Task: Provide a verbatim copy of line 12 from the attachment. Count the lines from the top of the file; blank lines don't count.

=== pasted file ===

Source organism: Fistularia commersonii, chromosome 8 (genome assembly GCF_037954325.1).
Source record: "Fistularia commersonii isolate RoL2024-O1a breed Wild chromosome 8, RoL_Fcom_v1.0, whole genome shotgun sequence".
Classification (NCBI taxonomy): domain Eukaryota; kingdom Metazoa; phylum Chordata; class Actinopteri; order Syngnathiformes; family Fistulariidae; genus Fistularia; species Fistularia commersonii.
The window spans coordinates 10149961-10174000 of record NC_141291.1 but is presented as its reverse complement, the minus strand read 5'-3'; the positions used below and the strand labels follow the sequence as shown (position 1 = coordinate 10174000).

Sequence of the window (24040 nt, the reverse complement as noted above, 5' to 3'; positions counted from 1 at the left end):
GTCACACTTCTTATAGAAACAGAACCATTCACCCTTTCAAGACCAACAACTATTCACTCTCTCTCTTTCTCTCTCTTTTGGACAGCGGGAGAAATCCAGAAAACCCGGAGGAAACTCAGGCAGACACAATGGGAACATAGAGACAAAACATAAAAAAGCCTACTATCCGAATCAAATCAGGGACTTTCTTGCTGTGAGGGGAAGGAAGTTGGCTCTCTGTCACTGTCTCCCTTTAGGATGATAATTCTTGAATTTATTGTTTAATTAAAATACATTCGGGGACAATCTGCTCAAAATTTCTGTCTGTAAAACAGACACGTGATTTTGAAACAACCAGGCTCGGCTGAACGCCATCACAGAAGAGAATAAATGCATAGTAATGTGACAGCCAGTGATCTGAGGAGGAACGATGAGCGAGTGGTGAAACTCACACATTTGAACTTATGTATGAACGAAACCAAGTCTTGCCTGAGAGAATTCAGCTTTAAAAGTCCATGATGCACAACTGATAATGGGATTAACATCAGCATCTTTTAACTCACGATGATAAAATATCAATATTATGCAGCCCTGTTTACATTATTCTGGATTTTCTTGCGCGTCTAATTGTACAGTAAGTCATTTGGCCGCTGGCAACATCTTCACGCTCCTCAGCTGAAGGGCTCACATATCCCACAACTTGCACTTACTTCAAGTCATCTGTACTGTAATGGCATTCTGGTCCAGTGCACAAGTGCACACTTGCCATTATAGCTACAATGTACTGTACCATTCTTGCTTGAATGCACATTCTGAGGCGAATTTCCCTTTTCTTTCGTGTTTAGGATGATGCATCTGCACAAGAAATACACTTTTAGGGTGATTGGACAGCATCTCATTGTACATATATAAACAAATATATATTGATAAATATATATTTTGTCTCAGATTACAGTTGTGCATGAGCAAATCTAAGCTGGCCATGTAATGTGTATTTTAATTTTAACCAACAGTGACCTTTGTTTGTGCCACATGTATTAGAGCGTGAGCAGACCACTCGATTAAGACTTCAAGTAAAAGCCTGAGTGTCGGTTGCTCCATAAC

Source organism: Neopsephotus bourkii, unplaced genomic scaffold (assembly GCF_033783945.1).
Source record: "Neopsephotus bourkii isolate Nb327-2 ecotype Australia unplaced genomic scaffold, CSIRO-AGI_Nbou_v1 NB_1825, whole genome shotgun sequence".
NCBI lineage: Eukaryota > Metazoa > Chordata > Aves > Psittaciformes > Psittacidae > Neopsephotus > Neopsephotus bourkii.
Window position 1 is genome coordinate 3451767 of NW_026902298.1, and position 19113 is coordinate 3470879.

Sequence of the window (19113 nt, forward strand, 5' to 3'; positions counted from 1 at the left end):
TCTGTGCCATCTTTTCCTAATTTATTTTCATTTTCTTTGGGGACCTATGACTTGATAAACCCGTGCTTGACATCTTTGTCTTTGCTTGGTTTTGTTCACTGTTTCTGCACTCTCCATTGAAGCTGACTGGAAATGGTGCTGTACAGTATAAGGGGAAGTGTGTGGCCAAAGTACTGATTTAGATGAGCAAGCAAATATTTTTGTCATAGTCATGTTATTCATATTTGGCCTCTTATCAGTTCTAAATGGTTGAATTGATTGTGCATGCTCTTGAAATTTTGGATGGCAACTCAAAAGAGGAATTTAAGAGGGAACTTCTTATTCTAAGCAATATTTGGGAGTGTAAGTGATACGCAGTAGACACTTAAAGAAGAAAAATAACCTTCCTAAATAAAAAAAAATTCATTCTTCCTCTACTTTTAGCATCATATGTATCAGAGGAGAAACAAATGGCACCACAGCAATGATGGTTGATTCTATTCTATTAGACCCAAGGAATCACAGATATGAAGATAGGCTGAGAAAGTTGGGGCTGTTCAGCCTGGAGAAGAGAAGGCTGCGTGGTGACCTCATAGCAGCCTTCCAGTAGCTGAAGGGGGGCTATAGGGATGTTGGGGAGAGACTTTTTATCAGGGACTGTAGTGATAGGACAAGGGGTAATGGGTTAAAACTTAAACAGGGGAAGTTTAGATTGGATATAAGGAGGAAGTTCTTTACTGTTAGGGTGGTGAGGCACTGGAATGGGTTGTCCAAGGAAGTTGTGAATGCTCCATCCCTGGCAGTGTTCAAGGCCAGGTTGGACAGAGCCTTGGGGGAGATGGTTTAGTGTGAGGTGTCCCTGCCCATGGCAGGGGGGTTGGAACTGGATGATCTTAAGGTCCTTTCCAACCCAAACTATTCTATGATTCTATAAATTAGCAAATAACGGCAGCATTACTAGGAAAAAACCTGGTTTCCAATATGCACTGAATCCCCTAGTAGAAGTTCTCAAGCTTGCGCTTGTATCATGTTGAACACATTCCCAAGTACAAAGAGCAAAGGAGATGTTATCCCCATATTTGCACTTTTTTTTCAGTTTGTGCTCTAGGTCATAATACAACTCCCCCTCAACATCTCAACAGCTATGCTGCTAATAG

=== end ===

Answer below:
TCTGTGCCATCTTTTCCTAATTTATTTTCATTTTCTTTGGGGACCTATGACTTGATAAACCCGTGCTTGACATCTTTGTCTTTGCTTGGTTTTGTTCACTGTTTCTGCACTCTCCATTGAAGCTGACTGGAAATGGTGCTGTACAGTATAAGGGGAAGTGTGTGGCCAAAGTACTGATTTAGATGAGCAAGCAAATATTTTTGTCATAGTCATGTTATTCATATTTGGCCTCTTATCAGTTCTAAATGGTTGAATTGATTGTGCATGCTCTTGAAATTTTGGATGGCAACTCAAAAGAGGAATTTAAGAGGGAACTTCTTATTCTAAGCAATATTTGGGAGTGTAAGTGATACGCAGTAGACACTTAAAGAAGAAAAATAACCTTCCTAAATAAAAAAAAATTCATTCTTCCTCTACTTTTAGCATCATATGTATCAGAGGAGAAACAAATGGCACCACAGCAATGATGGTTGATTCTATTCTATTAGACCCAAGGAATCACAGATATGAAGATAGGCTGAGAAAGTTGGGGCTGTTCAGCCTGGAGAAGAGAAGGCTGCGTGGTGACCTCATAGCAGCCTTCCAGTAGCTGAAGGGGGGCTATAGGGATGTTGGGGAGAGACTTTTTATCAGGGACTGTAGTGATAGGACAAGGGGTAATGGGTTAAAACTTAAACAGGGGAAGTTTAGATTGGATATAAGGAGGAAGTTCTTTACTGTTAGGGTGGTGAGGCACTGGAATGGGTTGTCCAAGGAAGTTGTGAATGCTCCATCCCTGGCAGTGTTCAAGGCCAGGTTGGACAGAGCCTTGGGGGAGATGGTTTAGTGTGAGGTGTCCCTGCCCATGGCAGGGGGGTTGGAACTGGATGATCTTAAGGTCCTTTCCAACCCAAACTATTCTATGATTCTATAAATTAGCAAATAACGGCAGCATTACTAGGAAAAAACCTGGTTTCCAATATGCACTGAATCCCCTAGTAGAAGTTCTCAAGCTTGCGCTTGTATCATGTTGAACACATTCCCAAGTACAAAGAGCAAAGGAGATGTTATCCCCATATTTGCACTTTTTTTTCAGTTTGTGCTCTAGGTCATAATACAACTCCCCCTCAACATCTCAACAGCTATGCTGCTAATAG